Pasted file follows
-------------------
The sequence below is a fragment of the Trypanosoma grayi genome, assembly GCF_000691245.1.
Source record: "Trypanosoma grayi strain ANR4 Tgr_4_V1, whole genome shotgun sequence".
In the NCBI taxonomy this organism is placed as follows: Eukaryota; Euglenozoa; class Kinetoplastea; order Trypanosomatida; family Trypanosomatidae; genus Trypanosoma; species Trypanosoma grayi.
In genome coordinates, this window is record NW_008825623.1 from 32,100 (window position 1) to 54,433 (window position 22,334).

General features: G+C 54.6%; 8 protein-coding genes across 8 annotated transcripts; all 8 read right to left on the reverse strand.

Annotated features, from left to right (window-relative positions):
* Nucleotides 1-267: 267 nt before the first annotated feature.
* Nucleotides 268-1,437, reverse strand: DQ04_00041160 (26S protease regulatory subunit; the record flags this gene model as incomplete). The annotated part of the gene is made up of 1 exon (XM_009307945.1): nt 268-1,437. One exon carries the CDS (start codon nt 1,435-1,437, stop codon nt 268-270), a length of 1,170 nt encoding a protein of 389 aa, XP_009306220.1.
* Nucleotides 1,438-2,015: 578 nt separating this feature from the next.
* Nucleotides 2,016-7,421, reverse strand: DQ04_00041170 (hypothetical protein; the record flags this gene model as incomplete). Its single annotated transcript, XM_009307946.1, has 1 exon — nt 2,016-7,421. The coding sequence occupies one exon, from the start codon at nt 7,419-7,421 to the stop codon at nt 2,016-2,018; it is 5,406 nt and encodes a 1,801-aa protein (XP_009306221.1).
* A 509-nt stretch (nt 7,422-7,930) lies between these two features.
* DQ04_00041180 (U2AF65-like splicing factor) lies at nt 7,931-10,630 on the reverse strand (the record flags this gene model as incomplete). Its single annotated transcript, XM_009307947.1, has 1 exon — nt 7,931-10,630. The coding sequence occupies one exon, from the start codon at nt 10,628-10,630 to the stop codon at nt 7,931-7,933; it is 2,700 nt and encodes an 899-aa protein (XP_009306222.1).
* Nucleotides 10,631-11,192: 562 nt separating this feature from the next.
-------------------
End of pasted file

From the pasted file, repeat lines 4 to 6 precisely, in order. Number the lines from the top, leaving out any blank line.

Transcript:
In genome coordinates, this window is record NW_008825623.1 from 32,100 (window position 1) to 54,433 (window position 22,334).

General features: G+C 54.6%; 8 protein-coding genes across 8 annotated transcripts; all 8 read right to left on the reverse strand.

Annotated features, from left to right (window-relative positions):